The United States is promising $ 200 billion for a G7 infrastructure project aimed at countering it The Chinese Belt and Road Initiative worth trillions of dollars.
The “Global Infrastructure and Investment Partnership” was restarted by President Biden and other Group Seven leaders on Sunday at their annual gathering held this year at the Schloss Elmau in southern Germany.
In total, G7 leaders have pledged to raise $ 600 billion in private and public funds over five years to fund needed infrastructure in developing countries.
A share of $ 200 billion will come from grants, federal funds and private investment during that time period to support projects aimed at tackling climate change, improving global health, gender equality and digital infrastructure.
Biden has long insisted that money is not “aid or charity.”
“It is an investment that will bring a return to everyone,” he said, adding that it would allow countries to “see the concrete benefits of partnering with democracies.”
He suggested that additional funds – more than hundreds of billions – could come from multilateral development banks, development finance institutions and state funds.
Chinese President Xi Jinping launched the Chinese Belt and Road Initiative scheme in 2013. Nearly a trillion-dollar multibillion-dollar effort includes development and infrastructure programs in more than 100 countries to create a modern version of the ancient Silk Road trade route from Asia to Europe.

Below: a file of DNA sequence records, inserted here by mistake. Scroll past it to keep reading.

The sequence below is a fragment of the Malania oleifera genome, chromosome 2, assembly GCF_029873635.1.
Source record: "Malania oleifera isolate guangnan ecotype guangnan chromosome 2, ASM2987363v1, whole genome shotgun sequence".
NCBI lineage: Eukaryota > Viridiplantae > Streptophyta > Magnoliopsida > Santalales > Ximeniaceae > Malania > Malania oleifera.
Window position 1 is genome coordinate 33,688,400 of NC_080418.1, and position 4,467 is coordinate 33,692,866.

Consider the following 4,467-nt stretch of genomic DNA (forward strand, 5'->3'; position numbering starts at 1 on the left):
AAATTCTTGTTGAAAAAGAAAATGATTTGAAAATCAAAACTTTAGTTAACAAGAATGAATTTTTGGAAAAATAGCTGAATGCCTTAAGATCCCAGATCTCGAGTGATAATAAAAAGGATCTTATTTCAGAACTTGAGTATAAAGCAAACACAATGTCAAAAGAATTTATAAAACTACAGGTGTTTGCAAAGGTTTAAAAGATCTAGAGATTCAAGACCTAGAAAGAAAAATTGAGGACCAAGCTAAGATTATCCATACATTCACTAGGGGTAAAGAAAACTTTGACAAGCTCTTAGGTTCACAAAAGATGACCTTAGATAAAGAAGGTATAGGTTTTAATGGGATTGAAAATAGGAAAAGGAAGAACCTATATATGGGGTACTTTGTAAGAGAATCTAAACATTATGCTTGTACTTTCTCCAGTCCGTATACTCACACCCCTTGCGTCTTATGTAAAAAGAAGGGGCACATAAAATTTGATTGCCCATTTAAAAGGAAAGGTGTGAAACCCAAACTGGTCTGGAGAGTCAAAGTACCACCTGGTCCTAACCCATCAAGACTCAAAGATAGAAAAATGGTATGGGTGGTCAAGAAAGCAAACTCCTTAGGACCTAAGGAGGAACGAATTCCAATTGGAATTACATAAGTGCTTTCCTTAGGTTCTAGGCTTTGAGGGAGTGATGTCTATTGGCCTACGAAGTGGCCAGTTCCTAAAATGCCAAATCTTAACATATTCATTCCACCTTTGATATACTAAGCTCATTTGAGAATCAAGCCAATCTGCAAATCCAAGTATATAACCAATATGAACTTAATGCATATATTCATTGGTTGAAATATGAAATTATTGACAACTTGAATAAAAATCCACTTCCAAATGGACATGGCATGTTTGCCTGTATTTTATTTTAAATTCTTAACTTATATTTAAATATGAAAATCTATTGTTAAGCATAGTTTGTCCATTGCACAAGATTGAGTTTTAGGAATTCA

Western officials have long argued that the initiative traps recipient countries in debt investments that benefit China more than hosts.
The G-7 program corresponds to China’s so-called Belt and Road initiative, which Western officials have long claimed traps the recipient country in debt and with investments that benefit China more than their hosts.
The White House says the initiative seeks to leverage $ 200 billion in U.S. investment over the next five years, along with a similar amount from G-7 allies, to boost infrastructure development in low- and middle-income countries.
It is added that most of the funds will come from the private sector, government wealth and global development funds, rather than from direct taxpayer dollars.
The United States says G-7-supported efforts promote responsible investments aimed at benefiting the communities in which they live.
Among the first initiatives are a $ 2 billion investment in a solar farm in Angola in southwest Africa, $ 320 million to build hospitals on Ivory Coast in West Africa and $ 40 million to promote regional energy trade in Southeast Asia.
In the attack on China, European Commission President Ursula von der Leyen said the G-7 offered “sustainable, quality infrastructure” and would “listen carefully to the recipient countries”.
The Associated Press contributed to this report.
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